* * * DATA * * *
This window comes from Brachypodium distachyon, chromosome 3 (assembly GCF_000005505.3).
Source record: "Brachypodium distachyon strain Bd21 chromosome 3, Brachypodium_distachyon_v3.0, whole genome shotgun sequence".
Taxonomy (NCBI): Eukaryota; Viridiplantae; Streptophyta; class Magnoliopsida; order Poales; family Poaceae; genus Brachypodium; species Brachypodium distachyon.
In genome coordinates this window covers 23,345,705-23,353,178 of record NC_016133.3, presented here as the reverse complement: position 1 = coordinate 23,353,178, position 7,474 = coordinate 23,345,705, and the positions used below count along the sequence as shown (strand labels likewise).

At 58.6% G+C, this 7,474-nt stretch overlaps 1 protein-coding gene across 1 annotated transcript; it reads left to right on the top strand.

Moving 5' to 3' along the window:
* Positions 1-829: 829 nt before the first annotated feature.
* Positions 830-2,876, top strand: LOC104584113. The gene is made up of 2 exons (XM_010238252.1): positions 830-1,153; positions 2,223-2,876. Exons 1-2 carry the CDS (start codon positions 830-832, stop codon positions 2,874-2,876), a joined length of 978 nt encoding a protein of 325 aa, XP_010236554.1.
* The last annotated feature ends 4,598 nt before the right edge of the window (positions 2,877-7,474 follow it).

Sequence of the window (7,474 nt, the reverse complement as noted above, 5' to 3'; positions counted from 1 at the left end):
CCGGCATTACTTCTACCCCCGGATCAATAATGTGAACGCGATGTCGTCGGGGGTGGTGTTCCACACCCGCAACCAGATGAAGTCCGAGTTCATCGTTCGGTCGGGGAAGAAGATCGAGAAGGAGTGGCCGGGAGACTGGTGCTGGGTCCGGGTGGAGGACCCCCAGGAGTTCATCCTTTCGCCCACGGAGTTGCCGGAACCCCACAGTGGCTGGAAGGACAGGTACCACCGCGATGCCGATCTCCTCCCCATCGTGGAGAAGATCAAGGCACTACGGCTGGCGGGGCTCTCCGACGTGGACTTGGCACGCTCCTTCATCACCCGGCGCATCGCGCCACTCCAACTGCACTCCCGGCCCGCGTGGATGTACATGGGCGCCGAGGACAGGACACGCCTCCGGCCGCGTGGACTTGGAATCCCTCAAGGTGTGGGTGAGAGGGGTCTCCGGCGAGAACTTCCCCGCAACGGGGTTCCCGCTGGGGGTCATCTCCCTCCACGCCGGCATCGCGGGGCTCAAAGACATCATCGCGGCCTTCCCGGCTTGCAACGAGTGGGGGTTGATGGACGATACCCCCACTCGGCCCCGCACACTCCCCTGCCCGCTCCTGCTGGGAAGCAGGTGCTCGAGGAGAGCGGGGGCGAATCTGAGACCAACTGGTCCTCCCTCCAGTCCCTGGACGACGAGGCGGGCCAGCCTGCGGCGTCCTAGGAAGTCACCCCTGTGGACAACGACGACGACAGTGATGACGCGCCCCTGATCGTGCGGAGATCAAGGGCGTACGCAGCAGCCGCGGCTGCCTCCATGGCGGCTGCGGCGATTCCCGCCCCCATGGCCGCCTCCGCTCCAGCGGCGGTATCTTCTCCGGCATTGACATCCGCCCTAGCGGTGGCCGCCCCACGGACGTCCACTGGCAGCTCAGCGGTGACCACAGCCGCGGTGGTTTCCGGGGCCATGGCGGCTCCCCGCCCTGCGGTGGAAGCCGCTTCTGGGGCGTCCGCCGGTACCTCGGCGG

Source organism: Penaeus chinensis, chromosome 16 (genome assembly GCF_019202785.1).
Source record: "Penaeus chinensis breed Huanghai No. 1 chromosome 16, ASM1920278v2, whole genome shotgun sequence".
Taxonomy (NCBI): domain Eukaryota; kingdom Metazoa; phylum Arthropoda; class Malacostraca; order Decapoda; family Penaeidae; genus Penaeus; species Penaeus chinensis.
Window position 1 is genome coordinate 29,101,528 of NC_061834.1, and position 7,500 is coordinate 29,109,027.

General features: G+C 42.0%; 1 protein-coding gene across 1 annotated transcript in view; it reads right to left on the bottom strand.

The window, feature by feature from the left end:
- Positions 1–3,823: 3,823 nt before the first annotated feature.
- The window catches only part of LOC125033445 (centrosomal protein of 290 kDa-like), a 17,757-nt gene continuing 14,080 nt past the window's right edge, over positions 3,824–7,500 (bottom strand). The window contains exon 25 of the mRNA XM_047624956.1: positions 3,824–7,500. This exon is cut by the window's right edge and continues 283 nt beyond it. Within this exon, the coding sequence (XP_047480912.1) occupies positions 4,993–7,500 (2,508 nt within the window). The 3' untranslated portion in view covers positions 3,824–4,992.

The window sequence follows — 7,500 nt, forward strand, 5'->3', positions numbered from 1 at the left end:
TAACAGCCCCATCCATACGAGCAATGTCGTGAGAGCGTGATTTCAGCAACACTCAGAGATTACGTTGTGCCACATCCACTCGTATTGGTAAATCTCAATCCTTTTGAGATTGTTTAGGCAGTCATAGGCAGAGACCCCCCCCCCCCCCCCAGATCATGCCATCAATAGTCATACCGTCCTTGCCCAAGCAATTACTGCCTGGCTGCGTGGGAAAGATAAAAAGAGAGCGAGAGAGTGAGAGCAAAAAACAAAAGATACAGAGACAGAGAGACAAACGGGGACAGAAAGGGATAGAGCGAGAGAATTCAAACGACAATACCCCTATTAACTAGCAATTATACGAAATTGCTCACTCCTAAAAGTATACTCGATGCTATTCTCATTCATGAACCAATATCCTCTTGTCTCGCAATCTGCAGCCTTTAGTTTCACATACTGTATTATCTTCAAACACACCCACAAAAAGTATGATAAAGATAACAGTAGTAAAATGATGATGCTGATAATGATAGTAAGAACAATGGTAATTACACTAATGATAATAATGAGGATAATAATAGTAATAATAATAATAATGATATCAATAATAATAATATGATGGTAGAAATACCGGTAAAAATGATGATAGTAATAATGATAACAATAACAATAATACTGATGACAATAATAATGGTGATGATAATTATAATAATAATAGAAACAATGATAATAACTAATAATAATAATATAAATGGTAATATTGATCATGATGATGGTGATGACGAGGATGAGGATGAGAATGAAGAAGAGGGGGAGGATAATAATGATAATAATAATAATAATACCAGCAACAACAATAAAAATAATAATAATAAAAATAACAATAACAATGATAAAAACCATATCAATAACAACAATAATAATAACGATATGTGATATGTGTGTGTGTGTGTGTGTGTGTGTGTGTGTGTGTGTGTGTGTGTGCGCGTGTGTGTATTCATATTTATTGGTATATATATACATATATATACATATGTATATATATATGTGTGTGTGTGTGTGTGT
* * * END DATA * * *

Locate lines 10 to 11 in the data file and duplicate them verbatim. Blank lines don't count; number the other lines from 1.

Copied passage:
Sequence of the window (7,474 nt, the reverse complement as noted above, 5' to 3'; positions counted from 1 at the left end):
CCGGCATTACTTCTACCCCCGGATCAATAATGTGAACGCGATGTCGTCGGGGGTGGTGTTCCACACCCGCAACCAGATGAAGTCCGAGTTCATCGTTCGGTCGGGGAAGAAGATCGAGAAGGAGTGGCCGGGAGACTGGTGCTGGGTCCGGGTGGAGGACCCCCAGGAGTTCATCCTTTCGCCCACGGAGTTGCCGGAACCCCACAGTGGCTGGAAGGACAGGTACCACCGCGATGCCGATCTCCTCCCCATCGTGGAGAAGATCAAGGCACTACGGCTGGCGGGGCTCTCCGACGTGGACTTGGCACGCTCCTTCATCACCCGGCGCATCGCGCCACTCCAACTGCACTCCCGGCCCGCGTGGATGTACATGGGCGCCGAGGACAGGACACGCCTCCGGCCGCGTGGACTTGGAATCCCTCAAGGTGTGGGTGAGAGGGGTCTCCGGCGAGAACTTCCCCGCAACGGGGTTCCCGCTGGGGGTCATCTCCCTCCACGCCGGCATCGCGGGGCTCAAAGACATCATCGCGGCCTTCCCGGCTTGCAACGAGTGGGGGTTGATGGACGATACCCCCACTCGGCCCCGCACACTCCCCTGCCCGCTCCTGCTGGGAAGCAGGTGCTCGAGGAGAGCGGGGGCGAATCTGAGACCAACTGGTCCTCCCTCCAGTCCCTGGACGACGAGGCGGGCCAGCCTGCGGCGTCCTAGGAAGTCACCCCTGTGGACAACGACGACGACAGTGATGACGCGCCCCTGATCGTGCGGAGATCAAGGGCGTACGCAGCAGCCGCGGCTGCCTCCATGGCGGCTGCGGCGATTCCCGCCCCCATGGCCGCCTCCGCTCCAGCGGCGGTATCTTCTCCGGCATTGACATCCGCCCTAGCGGTGGCCGCCCCACGGACGTCCACTGGCAGCTCAGCGGTGACCACAGCCGCGGTGGTTTCCGGGGCCATGGCGGCTCCCCGCCCTGCGGTGGAAGCCGCTTCTGGGGCGTCCGCCGGTACCTCGGCGG